Online Classroom Discussion and Interaction Rubric

20% participation grade

 

 

What Should I Do?

Points Available

Did I do This?

Where?

Points Earned

Answer both Discussion Questions directly demonstrating a clear understanding of the material, support your response with research or reading, and promote conversation (2 replies)

 

 

 

 

Respond to at least two classmates’ posts (2 replies)

 

 

 

 

Continue both conversations with at least one additional reply to each peer (2 replies)

 

 

 

 

Respond to at least one of the teacher’s secondary questions, conversing with a classmate who responds to the same question (2 replies)

 

 

 

 

Be sure all responses are detailed and clear and are posted twice on four separate days.

 

 

 

 

Be sure that all responses relate to the course reading and notes, your own everyday life, or to both

 

 

 

 

Provides the class with a response that is non-generic and inspiring – meaning that they learn from what you have contributed and can continue the conversation

 

 

 

 

Use proper grammar, spelling, and netiquette

 

 

 

 

TOTAL POINTS for EACH WEEKLY DISCUSSION:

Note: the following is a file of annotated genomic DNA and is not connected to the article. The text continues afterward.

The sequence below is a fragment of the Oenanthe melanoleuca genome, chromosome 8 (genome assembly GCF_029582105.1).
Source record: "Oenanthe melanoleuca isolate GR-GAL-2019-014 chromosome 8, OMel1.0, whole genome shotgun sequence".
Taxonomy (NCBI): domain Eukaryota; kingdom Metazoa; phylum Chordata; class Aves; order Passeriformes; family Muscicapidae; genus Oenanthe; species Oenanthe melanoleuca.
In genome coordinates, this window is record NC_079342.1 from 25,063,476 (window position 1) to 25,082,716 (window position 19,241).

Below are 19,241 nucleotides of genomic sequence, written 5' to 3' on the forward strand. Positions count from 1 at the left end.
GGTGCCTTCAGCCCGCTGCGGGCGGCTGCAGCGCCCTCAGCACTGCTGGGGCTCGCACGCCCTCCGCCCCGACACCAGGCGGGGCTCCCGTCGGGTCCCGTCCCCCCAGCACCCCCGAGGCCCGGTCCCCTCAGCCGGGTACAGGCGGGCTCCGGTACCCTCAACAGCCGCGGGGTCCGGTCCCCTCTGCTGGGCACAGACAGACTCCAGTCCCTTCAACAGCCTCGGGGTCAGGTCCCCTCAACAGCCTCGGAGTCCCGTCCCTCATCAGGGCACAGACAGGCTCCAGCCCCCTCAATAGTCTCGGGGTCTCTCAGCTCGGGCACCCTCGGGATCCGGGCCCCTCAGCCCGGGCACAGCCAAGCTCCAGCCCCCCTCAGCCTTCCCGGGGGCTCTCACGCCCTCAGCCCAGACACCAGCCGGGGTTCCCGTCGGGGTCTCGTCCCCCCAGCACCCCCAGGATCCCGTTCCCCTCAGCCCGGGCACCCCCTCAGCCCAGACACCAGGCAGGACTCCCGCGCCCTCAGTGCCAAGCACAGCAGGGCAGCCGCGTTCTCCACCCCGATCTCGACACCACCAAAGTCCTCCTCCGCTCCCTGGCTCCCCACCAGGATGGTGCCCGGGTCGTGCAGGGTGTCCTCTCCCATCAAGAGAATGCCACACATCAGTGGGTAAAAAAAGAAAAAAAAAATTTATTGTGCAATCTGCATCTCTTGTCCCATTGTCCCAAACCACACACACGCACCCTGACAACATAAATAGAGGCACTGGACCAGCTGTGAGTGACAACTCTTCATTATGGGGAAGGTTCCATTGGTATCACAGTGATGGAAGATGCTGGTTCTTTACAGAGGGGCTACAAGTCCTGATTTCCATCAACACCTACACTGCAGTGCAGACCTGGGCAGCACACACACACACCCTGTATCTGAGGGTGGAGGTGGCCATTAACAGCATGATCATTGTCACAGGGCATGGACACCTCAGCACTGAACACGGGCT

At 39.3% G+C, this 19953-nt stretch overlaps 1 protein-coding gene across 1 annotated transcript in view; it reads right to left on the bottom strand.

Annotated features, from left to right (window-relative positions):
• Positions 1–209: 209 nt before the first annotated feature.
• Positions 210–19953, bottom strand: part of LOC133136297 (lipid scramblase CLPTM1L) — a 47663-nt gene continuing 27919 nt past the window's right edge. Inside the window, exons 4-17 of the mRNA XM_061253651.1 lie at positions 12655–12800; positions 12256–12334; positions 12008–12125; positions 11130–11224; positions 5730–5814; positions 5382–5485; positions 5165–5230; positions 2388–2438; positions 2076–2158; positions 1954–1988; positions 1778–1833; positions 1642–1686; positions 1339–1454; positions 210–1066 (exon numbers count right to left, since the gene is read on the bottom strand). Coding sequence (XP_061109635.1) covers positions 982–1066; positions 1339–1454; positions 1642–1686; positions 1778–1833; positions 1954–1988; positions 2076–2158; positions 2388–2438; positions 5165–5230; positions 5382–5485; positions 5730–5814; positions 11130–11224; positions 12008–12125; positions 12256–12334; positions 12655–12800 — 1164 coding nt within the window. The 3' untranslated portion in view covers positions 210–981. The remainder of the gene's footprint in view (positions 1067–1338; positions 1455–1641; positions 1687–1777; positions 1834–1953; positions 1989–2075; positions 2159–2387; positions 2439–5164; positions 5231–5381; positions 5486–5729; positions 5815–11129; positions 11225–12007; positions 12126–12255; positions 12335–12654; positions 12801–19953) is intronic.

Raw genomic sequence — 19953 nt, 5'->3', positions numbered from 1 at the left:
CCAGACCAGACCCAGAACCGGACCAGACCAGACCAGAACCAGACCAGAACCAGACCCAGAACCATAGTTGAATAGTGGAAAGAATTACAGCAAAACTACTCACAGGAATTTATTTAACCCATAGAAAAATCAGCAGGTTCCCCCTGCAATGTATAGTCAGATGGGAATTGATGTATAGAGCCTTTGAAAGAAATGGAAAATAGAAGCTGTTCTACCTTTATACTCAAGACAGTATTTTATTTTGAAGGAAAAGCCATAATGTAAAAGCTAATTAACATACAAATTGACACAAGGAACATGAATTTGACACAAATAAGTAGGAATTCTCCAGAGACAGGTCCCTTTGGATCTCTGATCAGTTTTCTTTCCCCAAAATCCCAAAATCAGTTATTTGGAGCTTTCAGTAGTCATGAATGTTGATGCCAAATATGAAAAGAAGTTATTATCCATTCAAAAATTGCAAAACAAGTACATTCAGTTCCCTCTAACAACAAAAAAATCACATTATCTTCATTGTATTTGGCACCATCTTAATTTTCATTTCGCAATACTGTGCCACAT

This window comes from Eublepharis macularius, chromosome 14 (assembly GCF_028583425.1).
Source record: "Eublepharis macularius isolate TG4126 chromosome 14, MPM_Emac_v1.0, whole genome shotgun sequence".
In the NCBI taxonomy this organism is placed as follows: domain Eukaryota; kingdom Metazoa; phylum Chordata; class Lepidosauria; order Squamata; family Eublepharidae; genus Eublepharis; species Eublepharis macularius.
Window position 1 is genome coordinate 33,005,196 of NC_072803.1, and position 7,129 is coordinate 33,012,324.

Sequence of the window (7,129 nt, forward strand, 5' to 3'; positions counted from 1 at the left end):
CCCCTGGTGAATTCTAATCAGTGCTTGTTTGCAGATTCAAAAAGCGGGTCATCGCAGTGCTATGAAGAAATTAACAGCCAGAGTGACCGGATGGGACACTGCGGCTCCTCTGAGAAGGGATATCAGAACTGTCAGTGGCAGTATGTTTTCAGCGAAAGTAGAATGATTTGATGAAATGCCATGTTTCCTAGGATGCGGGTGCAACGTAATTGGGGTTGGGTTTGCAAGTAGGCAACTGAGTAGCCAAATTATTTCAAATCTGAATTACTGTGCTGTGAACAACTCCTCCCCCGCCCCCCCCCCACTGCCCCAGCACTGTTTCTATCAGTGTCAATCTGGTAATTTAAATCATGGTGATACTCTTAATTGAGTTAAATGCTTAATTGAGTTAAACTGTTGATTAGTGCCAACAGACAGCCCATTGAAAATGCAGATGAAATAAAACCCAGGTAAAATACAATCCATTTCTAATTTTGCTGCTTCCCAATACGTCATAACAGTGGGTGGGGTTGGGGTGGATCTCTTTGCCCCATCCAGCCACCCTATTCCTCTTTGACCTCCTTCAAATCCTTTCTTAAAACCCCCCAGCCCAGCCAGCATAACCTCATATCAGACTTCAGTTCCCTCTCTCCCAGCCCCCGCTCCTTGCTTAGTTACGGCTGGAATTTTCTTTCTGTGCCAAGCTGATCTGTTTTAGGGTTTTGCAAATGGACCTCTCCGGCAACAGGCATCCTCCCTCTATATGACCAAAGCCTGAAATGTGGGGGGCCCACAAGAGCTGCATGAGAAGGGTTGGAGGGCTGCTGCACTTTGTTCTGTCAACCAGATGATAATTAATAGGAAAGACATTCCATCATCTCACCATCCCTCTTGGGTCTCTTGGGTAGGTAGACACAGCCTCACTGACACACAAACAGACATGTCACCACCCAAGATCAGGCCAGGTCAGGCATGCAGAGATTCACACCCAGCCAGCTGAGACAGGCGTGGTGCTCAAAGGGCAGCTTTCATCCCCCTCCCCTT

Withdrawal Policy

A student has the privilege of withdrawing from any courses or from the College itself without academic penalty up to and including the final date for withdrawal indicated on the College calendar.

To withdraw officially from a course or from the College, a student must obtain the proper withdrawal form from the Student Affairs Office or from your Center Director, complete this form and submit it to the Registrar's Office before the final day for withdrawal without academic penalty as indicated on the College calendar. If a student stops attending a course for which he/she is registered after the published census date (end of drop/add) without having officially withdrawn from the course, the student will be assigned an AW (penalty-grade failure) for the class. No exceptions will be made.

Students who violate the College's Academic Integrity Policy and fail a course in consequence may not exercise the withdrawal privilege in that particular course.

 

Financial obligations to the College will be determined according to the Refund Policy.

 

Instructor Policies

Keep an open mind. Be respectful to the class. Try your best.

Grading